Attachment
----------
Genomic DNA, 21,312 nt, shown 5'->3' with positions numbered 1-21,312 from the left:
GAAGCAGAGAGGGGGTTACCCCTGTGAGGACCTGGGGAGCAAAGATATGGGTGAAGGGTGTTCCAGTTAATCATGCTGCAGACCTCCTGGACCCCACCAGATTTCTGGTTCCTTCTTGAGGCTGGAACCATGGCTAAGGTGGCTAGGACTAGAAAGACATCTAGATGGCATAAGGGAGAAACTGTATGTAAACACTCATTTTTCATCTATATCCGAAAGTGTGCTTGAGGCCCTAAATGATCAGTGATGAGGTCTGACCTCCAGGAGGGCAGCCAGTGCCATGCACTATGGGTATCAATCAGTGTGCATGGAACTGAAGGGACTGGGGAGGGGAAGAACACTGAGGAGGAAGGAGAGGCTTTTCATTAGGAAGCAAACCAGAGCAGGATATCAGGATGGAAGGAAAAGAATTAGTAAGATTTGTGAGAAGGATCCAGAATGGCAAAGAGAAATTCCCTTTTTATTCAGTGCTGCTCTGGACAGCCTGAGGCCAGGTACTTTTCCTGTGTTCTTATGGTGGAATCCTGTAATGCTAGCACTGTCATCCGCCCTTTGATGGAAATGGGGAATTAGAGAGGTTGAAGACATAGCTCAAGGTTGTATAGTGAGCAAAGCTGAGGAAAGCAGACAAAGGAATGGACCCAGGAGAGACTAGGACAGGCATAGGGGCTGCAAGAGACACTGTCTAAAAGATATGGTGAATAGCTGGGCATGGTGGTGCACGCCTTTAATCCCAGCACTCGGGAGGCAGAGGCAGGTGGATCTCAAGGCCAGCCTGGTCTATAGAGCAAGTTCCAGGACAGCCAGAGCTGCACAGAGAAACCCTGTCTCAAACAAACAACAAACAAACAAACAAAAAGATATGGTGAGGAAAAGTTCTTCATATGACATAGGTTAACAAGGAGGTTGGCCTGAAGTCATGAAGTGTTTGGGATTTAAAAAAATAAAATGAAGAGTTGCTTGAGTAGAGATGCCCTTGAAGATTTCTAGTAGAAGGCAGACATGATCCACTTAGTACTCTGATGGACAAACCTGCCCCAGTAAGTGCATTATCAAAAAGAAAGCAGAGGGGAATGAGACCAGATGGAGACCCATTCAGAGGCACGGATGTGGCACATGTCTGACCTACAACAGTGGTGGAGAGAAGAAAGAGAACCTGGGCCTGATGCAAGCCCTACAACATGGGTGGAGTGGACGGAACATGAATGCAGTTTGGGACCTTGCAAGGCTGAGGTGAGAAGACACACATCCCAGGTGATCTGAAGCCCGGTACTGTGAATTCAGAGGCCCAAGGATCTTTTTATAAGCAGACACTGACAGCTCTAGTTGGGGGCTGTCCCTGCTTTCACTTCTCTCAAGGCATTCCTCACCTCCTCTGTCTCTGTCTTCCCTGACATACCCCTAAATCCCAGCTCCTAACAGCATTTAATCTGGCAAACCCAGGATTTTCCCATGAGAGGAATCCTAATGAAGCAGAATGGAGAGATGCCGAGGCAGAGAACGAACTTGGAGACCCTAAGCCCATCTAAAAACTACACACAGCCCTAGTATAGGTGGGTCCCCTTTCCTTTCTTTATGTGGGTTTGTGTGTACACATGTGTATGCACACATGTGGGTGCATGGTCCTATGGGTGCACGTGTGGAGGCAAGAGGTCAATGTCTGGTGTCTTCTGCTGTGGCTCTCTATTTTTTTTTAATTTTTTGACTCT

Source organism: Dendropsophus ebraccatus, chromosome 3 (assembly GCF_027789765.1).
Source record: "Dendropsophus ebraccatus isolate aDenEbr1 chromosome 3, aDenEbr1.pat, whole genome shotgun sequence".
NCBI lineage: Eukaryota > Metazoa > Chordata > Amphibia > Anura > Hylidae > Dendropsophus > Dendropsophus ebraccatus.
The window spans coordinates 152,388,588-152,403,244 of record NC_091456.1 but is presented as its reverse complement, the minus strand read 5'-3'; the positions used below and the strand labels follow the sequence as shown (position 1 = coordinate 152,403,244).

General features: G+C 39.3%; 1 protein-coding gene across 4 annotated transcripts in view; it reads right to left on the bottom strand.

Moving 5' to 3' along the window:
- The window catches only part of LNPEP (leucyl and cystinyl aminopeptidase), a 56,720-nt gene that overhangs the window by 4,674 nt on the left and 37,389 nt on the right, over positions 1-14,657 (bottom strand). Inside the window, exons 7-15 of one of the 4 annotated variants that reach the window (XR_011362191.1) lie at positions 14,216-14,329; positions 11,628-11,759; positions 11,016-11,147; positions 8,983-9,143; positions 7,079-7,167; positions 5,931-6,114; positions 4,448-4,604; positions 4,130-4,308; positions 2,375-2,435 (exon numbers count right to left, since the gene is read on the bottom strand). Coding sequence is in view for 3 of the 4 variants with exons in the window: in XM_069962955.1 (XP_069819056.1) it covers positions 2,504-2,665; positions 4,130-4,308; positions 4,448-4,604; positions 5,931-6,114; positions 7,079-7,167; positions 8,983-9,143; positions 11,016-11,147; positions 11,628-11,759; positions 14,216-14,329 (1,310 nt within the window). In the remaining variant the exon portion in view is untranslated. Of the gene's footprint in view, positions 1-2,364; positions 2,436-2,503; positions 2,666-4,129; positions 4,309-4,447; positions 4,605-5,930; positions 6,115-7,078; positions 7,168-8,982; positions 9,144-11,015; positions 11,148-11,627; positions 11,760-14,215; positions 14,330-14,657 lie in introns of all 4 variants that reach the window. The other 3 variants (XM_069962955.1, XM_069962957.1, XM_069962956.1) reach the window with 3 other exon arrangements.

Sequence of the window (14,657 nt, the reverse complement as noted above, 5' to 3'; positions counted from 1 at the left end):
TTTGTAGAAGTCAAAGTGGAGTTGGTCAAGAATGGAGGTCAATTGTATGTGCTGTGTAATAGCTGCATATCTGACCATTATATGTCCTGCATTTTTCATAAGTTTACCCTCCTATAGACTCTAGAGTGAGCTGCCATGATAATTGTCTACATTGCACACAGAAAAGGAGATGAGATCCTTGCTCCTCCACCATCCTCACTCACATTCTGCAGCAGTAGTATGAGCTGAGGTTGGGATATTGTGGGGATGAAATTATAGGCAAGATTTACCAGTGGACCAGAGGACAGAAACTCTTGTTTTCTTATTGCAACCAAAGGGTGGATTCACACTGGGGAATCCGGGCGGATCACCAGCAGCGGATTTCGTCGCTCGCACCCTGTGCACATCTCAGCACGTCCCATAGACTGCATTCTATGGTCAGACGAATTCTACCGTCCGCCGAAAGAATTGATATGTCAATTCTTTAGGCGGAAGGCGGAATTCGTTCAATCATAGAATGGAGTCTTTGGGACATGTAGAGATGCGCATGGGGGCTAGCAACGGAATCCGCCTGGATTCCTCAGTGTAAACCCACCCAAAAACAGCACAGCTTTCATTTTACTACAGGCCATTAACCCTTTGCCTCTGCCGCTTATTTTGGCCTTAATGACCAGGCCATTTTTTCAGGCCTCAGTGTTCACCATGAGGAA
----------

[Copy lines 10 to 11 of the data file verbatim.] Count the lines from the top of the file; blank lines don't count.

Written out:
Sequence of the window (14,657 nt, the reverse complement as noted above, 5' to 3'; positions counted from 1 at the left end):
TTTGTAGAAGTCAAAGTGGAGTTGGTCAAGAATGGAGGTCAATTGTATGTGCTGTGTAATAGCTGCATATCTGACCATTATATGTCCTGCATTTTTCATAAGTTTACCCTCCTATAGACTCTAGAGTGAGCTGCCATGATAATTGTCTACATTGCACACAGAAAAGGAGATGAGATCCTTGCTCCTCCACCATCCTCACTCACATTCTGCAGCAGTAGTATGAGCTGAGGTTGGGATATTGTGGGGATGAAATTATAGGCAAGATTTACCAGTGGACCAGAGGACAGAAACTCTTGTTTTCTTATTGCAACCAAAGGGTGGATTCACACTGGGGAATCCGGGCGGATCACCAGCAGCGGATTTCGTCGCTCGCACCCTGTGCACATCTCAGCACGTCCCATAGACTGCATTCTATGGTCAGACGAATTCTACCGTCCGCCGAAAGAATTGATATGTCAATTCTTTAGGCGGAAGGCGGAATTCGTTCAATCATAGAATGGAGTCTTTGGGACATGTAGAGATGCGCATGGGGGCTAGCAACGGAATCCGCCTGGATTCCTCAGTGTAAACCCACCCAAAAACAGCACAGCTTTCATTTTACTACAGGCCATTAACCCTTTGCCTCTGCCGCTTATTTTGGCCTTAATGACCAGGCCATTTTTTCAGGCCTCAGTGTTCACCATGAGGAA